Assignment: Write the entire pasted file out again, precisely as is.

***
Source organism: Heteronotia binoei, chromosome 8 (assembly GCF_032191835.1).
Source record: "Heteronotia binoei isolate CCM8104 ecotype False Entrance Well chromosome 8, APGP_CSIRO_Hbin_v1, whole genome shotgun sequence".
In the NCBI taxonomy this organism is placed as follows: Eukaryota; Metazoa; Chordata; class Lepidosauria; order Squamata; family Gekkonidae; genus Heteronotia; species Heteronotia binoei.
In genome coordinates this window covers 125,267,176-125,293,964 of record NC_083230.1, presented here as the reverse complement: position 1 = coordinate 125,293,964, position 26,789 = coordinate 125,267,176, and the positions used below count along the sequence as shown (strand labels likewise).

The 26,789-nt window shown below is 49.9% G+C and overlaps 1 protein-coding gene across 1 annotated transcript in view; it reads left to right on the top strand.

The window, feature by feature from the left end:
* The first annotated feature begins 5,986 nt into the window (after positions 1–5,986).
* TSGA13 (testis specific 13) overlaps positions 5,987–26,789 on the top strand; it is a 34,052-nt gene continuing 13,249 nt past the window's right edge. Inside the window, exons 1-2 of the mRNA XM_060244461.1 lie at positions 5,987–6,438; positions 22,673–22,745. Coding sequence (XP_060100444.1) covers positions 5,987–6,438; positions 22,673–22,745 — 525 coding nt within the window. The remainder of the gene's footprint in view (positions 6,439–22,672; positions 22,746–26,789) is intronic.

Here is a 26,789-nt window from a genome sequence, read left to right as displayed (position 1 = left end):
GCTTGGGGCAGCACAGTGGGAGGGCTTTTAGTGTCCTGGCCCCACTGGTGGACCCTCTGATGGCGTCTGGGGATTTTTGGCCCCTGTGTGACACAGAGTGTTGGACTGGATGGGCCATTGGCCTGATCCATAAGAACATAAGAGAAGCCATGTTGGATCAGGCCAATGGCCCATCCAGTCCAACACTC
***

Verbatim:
Source organism: Heteronotia binoei, chromosome 8 (assembly GCF_032191835.1).
Source record: "Heteronotia binoei isolate CCM8104 ecotype False Entrance Well chromosome 8, APGP_CSIRO_Hbin_v1, whole genome shotgun sequence".
In the NCBI taxonomy this organism is placed as follows: Eukaryota; Metazoa; Chordata; class Lepidosauria; order Squamata; family Gekkonidae; genus Heteronotia; species Heteronotia binoei.
In genome coordinates this window covers 125,267,176-125,293,964 of record NC_083230.1, presented here as the reverse complement: position 1 = coordinate 125,293,964, position 26,789 = coordinate 125,267,176, and the positions used below count along the sequence as shown (strand labels likewise).

The 26,789-nt window shown below is 49.9% G+C and overlaps 1 protein-coding gene across 1 annotated transcript in view; it reads left to right on the top strand.

The window, feature by feature from the left end:
* The first annotated feature begins 5,986 nt into the window (after positions 1–5,986).
* TSGA13 (testis specific 13) overlaps positions 5,987–26,789 on the top strand; it is a 34,052-nt gene continuing 13,249 nt past the window's right edge. Inside the window, exons 1-2 of the mRNA XM_060244461.1 lie at positions 5,987–6,438; positions 22,673–22,745. Coding sequence (XP_060100444.1) covers positions 5,987–6,438; positions 22,673–22,745 — 525 coding nt within the window. The remainder of the gene's footprint in view (positions 6,439–22,672; positions 22,746–26,789) is intronic.

Here is a 26,789-nt window from a genome sequence, read left to right as displayed (position 1 = left end):
GCTTGGGGCAGCACAGTGGGAGGGCTTTTAGTGTCCTGGCCCCACTGGTGGACCCTCTGATGGCGTCTGGGGATTTTTGGCCCCTGTGTGACACAGAGTGTTGGACTGGATGGGCCATTGGCCTGATCCATAAGAACATAAGAGAAGCCATGTTGGATCAGGCCAATGGCCCATCCAGTCCAACACTC